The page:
Novel Nucleic Acid Binding Polymers as Anti-Inflammatory Agents
Aberrant inflammation contributes to a variety of serious medical conditions, including autoimmune diseases such as multiple sclerosis, overwhelming infections such as sepsis, and pathological wound healing. Extracellular nucleic acids can contribute to ongoing inflammation by activating Toll-Like Receptors (TLR’s). Neutralizing these pro-inflammatory extracellular nucleic acids could prevent pathological inflammation by preventing TLR activation
Cationic nucleic acid binding polymers capable of neutralizing extracellular nucleic acids were identified through screening a combinatorial library. Nucleic acid binding cationic polymers poly(β-amino ester), disulfide containing poly(βamido-amine) and poly(β-hydroxyl amine) were able to specifically inhibit TLR 9 activation by forming stable polyplexes with extracellular pro-inflammatory nucleic acids. Furthermore, the screening method used ensured that these polymers had minimal effects on other TLR’s, had minimal cytotoxicity, and were not taken up by the cells. The inventors were able to demonstrate that cationic nucleic acid binding polymers can inhibit TLR activation when administered directly to the cell or cell medium, or when administered to a human subject.
The neutralization of pro-inflammatory nucleic acids has a variety of applications related to anti-inflammatory action, including, but not limited to, the following:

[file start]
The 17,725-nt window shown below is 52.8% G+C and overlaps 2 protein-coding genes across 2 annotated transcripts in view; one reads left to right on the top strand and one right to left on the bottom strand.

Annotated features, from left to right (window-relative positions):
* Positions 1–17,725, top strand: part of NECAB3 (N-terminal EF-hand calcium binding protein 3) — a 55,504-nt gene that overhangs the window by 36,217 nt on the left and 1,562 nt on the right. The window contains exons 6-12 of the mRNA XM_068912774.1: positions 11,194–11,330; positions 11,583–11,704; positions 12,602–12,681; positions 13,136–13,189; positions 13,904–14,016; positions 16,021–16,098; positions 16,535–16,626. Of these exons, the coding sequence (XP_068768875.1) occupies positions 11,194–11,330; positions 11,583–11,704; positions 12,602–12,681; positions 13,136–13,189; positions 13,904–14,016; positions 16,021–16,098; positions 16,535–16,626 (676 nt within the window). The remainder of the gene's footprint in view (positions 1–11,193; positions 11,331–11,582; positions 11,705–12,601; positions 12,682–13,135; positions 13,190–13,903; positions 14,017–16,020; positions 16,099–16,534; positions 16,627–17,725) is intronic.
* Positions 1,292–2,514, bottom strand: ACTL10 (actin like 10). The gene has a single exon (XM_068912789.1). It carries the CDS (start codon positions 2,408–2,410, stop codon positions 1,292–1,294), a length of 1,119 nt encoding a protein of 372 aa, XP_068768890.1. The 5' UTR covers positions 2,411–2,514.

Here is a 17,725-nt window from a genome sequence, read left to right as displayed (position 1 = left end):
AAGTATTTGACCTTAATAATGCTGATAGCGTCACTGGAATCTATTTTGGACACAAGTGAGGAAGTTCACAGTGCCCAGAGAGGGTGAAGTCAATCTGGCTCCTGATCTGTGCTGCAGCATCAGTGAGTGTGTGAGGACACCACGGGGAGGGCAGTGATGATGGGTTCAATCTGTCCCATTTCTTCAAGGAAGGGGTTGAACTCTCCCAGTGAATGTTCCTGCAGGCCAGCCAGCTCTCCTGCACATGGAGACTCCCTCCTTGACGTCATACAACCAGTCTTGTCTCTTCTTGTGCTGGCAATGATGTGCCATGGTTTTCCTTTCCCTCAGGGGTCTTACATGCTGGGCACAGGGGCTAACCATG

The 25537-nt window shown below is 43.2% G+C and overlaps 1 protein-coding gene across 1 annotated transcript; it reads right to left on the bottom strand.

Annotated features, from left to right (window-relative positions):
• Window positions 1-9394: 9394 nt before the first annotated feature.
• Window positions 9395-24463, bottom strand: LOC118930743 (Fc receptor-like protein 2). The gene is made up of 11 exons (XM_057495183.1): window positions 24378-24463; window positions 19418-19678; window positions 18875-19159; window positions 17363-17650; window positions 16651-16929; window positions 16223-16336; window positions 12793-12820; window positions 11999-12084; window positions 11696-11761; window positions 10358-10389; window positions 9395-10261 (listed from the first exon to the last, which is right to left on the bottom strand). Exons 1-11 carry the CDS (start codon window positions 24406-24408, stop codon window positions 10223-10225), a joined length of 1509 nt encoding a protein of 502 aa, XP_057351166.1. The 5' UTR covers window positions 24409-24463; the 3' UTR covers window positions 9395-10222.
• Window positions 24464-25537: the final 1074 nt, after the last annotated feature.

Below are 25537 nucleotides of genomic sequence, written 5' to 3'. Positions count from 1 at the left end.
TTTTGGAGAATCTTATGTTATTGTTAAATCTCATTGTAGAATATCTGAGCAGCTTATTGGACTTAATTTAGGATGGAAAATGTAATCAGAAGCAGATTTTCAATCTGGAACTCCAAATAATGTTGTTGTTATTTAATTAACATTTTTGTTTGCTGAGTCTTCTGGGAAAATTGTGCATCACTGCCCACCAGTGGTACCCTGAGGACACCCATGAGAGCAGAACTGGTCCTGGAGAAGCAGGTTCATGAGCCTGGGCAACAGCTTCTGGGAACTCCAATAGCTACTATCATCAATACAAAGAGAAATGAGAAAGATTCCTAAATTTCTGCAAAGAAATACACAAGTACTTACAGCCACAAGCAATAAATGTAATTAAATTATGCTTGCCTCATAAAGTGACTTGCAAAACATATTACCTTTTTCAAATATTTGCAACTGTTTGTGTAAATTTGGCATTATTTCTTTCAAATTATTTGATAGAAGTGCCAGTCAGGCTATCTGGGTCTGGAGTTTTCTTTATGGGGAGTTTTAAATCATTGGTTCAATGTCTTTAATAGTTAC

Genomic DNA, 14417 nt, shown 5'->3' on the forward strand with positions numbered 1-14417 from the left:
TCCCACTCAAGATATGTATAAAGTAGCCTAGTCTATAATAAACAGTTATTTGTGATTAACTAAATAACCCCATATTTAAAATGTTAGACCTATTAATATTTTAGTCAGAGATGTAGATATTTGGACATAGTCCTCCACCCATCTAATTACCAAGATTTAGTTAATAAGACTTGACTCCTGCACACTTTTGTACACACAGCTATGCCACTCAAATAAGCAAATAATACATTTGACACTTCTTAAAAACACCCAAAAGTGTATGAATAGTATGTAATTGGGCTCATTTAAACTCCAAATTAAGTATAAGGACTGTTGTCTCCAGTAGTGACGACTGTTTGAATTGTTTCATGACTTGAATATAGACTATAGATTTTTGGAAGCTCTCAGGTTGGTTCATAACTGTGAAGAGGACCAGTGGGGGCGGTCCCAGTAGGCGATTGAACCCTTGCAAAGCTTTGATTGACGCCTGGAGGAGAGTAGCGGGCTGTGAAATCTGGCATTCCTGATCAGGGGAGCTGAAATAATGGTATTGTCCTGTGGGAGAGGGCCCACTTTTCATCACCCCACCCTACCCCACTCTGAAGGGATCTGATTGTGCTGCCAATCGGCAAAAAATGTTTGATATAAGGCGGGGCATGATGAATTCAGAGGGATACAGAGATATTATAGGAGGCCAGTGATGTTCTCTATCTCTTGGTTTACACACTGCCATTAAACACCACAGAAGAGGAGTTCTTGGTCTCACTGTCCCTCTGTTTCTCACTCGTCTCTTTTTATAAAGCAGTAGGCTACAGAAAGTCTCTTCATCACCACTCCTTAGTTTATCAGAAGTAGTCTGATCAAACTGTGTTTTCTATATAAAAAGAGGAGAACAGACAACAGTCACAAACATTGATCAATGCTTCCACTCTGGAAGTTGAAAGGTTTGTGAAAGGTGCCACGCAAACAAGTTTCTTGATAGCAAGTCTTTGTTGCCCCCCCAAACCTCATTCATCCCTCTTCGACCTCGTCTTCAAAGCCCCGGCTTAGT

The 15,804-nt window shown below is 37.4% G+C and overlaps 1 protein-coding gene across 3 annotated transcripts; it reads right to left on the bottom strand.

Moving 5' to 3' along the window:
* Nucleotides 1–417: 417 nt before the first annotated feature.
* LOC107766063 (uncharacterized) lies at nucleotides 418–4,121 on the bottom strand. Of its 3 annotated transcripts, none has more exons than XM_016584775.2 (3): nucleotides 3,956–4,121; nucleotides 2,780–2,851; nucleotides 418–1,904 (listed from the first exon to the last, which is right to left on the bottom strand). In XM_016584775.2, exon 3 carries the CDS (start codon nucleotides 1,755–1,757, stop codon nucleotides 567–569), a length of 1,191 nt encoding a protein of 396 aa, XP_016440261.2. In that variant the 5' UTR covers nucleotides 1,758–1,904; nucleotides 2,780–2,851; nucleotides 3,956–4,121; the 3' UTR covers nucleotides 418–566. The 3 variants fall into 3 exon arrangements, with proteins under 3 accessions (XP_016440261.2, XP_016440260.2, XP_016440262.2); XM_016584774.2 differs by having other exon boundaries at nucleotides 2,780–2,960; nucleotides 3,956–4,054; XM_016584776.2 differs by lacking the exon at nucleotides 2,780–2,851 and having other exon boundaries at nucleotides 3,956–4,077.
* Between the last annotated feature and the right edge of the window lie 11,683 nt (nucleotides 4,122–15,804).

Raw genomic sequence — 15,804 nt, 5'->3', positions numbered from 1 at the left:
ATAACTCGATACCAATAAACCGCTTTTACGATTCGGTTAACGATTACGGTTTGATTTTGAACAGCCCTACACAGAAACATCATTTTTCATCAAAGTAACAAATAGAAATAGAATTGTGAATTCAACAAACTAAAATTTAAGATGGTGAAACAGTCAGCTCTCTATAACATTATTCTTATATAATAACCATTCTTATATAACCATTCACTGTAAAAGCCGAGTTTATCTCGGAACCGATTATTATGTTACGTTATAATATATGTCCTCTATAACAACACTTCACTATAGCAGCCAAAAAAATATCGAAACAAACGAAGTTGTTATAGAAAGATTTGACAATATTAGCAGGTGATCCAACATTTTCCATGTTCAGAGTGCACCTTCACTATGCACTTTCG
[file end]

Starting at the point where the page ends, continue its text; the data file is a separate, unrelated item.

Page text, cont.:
- Systemic administration for autoimmune conditions (eg. systemic lupus erythematosus, rheumatoid arthrtitis, multiple sclerosis, inflammatory bowel disease)
- Systemic administration for chronic diseases characterized by pathological inflammation (eg. chronic obstructive pulmonary disease, obesity, cardiovascular disease, diabetes)
- Systemic administration for infectious diseases
- Systemic administration for patients undergoing chemotherapy or other treatments resulting in cell death or nucleic acid-based inflammation
- Topical administration for burns or chronic wounds
- The screening method can identify polymers that specifically target nucleic acids that trigger TLR9 activation, while maintaining minimal cytotoxicity
- Nucleic-acid binding polymers have broad clinical applications in situations where pathological inflammation is mediated by nucleic acids
Duke File (IDF) Number
- Sullenger, Bruce
- Holl, Eda
- Juwarker, Hemraj
- Patent Number: PCT/US2014/033509
- Title: ANTI-INFLAMMATORY AGENTS AND METHODS OF USING THE SAME
- Country: PCT (Not Applicable)
For more information please contact
- Gopalakrishnan, Karthik
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